Fraud and embezzlement are considered white collar crimes and are being prosecuted at a higher rate than ever before. In general, white collar crimes are nonviolent crimes that are committed for financial gain or to avoid financial loss. White collar crimes can come with serious penalties including long prison sentences and large financial penalties.
If you have been charged with fraud, embezzlement, or other white collar crimes, contact a fraud/embezzlement charges attorney to schedule a consultation. Our attorneys can help at any step in the legal process, but there are advantages to hiring an attorney to represent you sooner than later. If you have not yet been charged, but you believe you are under investigation, depending on the circumstances we may be able to negotiate with law enforcement agencies to avoid lengthy legal proceedings.
In general, fraud occurs when someone achieves financial gains through deceptive practices. There are many different types of fraud including the following:
- Mail fraud
- Credit card fraud
- Identity theft
- Insurance fraud
- Check fraud
- Wire fraud
- Tax fraud
Embezzlement occurs when a person entrusted with money or property illegally diverts some of that money or property for his or her own use. The most common scenario is when money in a corporation is misused by an employee for his or her own benefit. Embezzlement charges can be brought under state or federal criminal law and defendants often face serious fines and prison time, especially when charges for additional crimes are included.
Fraud and embezzlement defenses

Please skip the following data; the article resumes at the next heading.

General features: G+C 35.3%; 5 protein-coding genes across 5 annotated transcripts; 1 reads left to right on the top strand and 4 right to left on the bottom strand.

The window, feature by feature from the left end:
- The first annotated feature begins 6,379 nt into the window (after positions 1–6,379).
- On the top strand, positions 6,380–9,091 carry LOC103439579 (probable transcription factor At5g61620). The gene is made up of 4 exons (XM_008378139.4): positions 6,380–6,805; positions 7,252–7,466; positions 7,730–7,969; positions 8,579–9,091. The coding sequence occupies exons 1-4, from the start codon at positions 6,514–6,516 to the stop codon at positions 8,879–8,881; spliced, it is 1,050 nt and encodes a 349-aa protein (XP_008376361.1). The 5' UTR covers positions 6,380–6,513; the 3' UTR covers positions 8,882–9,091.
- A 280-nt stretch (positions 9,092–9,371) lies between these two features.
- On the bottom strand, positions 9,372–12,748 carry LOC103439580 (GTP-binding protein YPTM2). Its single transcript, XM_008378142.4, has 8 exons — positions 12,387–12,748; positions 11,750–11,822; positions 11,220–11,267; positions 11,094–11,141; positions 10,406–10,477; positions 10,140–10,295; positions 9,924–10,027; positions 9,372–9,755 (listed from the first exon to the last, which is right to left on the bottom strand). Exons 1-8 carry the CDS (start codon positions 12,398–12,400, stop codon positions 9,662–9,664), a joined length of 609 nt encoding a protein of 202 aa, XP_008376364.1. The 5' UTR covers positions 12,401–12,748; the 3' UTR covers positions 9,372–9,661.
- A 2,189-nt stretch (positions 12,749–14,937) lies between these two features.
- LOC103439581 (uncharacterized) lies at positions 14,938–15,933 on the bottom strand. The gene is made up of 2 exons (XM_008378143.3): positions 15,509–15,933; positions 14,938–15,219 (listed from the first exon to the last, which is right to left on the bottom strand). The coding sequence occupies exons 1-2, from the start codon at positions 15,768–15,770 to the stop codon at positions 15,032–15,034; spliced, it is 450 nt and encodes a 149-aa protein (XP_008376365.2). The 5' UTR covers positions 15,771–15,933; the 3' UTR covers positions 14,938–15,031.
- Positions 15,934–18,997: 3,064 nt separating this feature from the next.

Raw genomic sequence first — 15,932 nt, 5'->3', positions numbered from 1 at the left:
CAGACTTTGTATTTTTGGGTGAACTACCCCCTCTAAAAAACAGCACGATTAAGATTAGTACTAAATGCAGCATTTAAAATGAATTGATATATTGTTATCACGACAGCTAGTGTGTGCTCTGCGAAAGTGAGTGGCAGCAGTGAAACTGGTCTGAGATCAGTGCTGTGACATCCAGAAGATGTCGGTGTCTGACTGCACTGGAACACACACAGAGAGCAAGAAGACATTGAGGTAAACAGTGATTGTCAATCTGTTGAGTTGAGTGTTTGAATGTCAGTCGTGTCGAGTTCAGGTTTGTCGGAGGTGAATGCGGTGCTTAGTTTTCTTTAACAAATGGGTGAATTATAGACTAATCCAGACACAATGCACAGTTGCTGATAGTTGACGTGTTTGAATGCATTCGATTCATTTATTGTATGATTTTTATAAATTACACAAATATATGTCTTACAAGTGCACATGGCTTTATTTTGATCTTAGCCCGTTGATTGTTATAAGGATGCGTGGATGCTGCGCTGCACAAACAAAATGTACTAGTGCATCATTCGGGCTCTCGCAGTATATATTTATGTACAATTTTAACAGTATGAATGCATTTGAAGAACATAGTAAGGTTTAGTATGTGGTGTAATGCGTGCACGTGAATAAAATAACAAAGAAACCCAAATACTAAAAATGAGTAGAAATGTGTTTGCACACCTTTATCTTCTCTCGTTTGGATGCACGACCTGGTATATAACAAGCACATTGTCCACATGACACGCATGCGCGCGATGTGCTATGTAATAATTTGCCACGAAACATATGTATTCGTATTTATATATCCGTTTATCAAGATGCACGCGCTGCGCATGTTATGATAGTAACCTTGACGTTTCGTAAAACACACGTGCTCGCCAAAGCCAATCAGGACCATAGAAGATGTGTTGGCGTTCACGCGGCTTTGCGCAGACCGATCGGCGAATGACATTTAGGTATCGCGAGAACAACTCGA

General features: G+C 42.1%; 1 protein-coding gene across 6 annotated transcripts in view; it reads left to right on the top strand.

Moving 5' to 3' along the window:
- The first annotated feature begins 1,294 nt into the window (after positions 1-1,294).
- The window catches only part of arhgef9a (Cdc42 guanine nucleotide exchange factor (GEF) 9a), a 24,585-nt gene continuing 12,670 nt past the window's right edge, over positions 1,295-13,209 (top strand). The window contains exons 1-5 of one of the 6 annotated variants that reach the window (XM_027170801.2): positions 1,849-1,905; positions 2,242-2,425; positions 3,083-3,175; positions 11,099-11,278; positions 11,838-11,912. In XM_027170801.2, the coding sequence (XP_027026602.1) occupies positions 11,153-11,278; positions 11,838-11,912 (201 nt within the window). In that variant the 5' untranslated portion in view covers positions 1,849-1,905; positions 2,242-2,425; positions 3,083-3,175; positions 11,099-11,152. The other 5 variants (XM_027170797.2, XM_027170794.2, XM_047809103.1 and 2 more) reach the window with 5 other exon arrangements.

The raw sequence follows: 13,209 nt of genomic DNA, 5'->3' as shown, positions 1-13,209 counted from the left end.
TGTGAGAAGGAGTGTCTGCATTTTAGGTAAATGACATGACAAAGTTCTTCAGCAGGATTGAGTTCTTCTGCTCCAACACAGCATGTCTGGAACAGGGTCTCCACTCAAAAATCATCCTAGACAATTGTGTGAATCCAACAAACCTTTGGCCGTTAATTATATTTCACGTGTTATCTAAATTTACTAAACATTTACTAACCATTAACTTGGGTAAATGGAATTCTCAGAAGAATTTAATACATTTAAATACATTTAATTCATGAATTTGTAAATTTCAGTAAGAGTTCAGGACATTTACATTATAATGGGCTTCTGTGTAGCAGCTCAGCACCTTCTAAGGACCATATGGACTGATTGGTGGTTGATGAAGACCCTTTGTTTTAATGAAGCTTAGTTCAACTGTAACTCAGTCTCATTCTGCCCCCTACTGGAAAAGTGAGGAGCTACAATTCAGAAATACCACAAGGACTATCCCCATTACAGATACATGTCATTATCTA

- Lack of intent to commit the crime is a good defense because without intent, it is essentially impossible to prove that the defendant is guilty.
- Prosecutors lack the evidence to prove the charges against the defendant. Prosecutors need evidence to back up their claims that the defendant is guilty and if they do not have that evidence, the case cannot go forward.
- Duress due to someone forcing the defendant to engage in the illegal conduct such as a boss threatening to fire or physically harm an employee if he or she refuses to partake in the activity.
- Defendant did not understand that what he or she did was illegal. This is really a lack of intent defense and often happens when a superior is directing the defendant’s actions.
- Entrapment if the government baited the defendant to engage in illegal conduct that he or she would not otherwise have participated in.
- The defendant did not realize any type of gain, financial or otherwise from his or her actions. This may be used to show lack of intent arguing why would the defendant intentionally commit a crime without realizing a benefit?